For a long time the second movement of Beethoven’s Eighth Symphony was thought to have been based on a canon he jotted down in honour of the inventor of the metronome, Johann Maelzel. The canon has since been shown to have been a forgery.
In 1817, the year the Symphony was first published, Beethoven provided metronome markings not only for this piece but also for all his previous works of the kind. Many of those markings seem improbably fast, and they have proved to be controversial, to say the least; but John Eliot Gardiner takes them seriously and there are some hair-raisingly quick tempos here. In the opening movement of Symphony No 2 it’s possible to feel that a less sweeping performance would have allowed for more clarity of detail and greater weight, but there’s no doubting the visceral excitement of the playing. The slow movement of the same work receives a glowing performance, with Gardiner not afraid to allow the strings to use portamento for expressive effect. His easing of the tempo as the music turns to the minor at the start of the middle section is another nice touch.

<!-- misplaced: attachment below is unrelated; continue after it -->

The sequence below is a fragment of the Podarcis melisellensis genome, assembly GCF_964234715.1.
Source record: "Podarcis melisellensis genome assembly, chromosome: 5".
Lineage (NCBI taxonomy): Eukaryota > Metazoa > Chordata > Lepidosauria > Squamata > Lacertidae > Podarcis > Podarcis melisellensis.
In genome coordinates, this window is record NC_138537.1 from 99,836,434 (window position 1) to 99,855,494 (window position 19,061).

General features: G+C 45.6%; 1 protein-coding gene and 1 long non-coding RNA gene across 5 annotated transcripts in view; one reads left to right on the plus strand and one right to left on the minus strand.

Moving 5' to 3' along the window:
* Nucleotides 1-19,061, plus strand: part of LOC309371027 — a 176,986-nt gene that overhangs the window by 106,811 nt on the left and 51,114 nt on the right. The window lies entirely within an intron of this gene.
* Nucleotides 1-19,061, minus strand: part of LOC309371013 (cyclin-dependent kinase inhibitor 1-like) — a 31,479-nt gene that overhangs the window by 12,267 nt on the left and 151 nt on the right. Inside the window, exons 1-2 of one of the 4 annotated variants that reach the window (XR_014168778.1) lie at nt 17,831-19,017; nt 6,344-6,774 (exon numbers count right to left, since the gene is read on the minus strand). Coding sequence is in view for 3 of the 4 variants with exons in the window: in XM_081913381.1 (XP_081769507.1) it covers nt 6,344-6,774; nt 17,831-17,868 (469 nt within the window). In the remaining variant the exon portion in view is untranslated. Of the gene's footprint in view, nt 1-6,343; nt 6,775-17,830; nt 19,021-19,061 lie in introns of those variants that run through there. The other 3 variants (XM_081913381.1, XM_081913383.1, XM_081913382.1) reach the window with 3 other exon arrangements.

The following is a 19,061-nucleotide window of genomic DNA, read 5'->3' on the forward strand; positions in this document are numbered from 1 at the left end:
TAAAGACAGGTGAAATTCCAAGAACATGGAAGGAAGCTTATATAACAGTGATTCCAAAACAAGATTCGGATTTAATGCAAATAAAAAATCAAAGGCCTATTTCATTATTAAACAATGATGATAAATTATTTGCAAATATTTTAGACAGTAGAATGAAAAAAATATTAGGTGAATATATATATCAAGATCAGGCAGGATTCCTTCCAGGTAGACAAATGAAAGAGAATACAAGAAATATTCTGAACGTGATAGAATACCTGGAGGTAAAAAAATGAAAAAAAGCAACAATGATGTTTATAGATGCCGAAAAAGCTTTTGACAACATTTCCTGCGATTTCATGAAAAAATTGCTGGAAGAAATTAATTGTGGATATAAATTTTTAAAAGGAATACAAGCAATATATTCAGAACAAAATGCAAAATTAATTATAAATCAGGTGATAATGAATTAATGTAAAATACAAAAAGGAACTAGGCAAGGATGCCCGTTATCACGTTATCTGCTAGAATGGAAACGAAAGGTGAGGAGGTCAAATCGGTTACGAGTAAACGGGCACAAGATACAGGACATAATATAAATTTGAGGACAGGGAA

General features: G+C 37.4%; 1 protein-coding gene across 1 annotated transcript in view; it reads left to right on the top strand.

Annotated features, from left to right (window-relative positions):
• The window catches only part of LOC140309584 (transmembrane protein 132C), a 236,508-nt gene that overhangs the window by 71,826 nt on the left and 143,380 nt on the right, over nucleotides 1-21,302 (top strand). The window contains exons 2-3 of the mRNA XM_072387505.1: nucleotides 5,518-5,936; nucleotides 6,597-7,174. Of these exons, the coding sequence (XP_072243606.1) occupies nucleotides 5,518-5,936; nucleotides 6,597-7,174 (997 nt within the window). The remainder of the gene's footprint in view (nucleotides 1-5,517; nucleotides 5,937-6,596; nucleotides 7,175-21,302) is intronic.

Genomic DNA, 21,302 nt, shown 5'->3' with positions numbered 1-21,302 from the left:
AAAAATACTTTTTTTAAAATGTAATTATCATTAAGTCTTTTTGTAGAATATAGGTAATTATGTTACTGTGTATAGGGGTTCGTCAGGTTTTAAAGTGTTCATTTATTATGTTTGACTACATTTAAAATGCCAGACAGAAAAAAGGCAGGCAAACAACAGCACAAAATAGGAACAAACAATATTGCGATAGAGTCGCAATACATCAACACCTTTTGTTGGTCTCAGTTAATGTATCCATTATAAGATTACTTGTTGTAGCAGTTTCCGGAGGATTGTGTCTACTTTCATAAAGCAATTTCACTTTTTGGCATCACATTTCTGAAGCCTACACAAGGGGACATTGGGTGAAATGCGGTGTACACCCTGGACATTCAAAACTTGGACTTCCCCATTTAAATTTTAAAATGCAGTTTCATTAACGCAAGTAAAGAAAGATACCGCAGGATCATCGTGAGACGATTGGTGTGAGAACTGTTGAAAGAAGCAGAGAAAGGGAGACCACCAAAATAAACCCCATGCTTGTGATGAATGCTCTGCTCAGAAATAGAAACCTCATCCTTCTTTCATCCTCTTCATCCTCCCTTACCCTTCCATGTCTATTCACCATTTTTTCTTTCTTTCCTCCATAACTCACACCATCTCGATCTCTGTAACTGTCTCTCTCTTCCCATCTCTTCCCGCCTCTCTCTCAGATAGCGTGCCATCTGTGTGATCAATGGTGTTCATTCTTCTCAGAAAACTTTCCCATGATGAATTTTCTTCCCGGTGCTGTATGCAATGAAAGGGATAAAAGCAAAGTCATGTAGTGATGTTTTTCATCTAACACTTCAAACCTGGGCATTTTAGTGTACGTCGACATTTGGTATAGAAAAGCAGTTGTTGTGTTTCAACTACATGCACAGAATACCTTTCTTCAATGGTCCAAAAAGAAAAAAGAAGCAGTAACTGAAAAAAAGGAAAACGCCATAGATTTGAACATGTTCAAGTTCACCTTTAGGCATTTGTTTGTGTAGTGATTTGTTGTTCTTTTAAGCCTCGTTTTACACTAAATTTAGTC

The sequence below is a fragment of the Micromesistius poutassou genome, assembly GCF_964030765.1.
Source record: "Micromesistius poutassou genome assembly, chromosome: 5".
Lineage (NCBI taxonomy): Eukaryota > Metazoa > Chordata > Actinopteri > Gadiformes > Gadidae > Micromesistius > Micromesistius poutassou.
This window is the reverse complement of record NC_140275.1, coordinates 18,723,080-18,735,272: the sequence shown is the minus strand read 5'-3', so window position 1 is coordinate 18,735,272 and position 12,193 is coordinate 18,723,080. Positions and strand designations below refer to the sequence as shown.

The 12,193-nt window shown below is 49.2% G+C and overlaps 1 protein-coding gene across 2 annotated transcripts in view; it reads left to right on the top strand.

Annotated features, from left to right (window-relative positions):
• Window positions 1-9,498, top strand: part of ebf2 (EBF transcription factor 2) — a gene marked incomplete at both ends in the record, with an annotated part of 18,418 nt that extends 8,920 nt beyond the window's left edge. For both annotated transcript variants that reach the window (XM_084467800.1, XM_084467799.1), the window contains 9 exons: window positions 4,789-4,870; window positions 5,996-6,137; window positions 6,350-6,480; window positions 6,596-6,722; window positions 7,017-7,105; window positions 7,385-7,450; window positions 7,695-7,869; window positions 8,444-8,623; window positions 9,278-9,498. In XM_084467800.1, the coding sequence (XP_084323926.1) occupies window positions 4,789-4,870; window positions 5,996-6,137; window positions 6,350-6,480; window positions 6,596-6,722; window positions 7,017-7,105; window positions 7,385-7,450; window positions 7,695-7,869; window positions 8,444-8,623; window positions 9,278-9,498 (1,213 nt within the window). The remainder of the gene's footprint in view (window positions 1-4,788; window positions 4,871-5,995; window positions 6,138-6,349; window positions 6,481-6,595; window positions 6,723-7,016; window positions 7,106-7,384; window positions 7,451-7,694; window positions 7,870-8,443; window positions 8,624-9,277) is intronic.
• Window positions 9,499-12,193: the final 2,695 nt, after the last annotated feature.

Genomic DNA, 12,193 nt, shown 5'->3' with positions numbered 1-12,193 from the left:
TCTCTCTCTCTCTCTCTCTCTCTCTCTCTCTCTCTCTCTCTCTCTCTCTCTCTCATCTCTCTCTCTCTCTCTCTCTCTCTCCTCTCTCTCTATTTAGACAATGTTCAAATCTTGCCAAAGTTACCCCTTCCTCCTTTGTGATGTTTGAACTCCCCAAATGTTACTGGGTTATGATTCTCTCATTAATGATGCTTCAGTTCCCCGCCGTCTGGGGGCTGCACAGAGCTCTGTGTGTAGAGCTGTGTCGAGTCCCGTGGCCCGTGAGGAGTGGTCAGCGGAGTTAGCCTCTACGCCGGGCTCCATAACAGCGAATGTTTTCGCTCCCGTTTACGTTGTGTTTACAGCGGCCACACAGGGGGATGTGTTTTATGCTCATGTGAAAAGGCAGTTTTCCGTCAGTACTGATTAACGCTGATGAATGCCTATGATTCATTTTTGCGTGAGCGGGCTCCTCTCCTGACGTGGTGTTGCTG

The Eighth Symphony is a work with comparatively lightweight middle movements, but a colossal finale that’s one of Beethoven’s greatest symphonic pieces. Here, the articulation of the playing, again at whirlwind speed, is truly impressive, especially in the main subject with its rapid-fire repeated notes. The recording is on the dry side, but impeccably clear.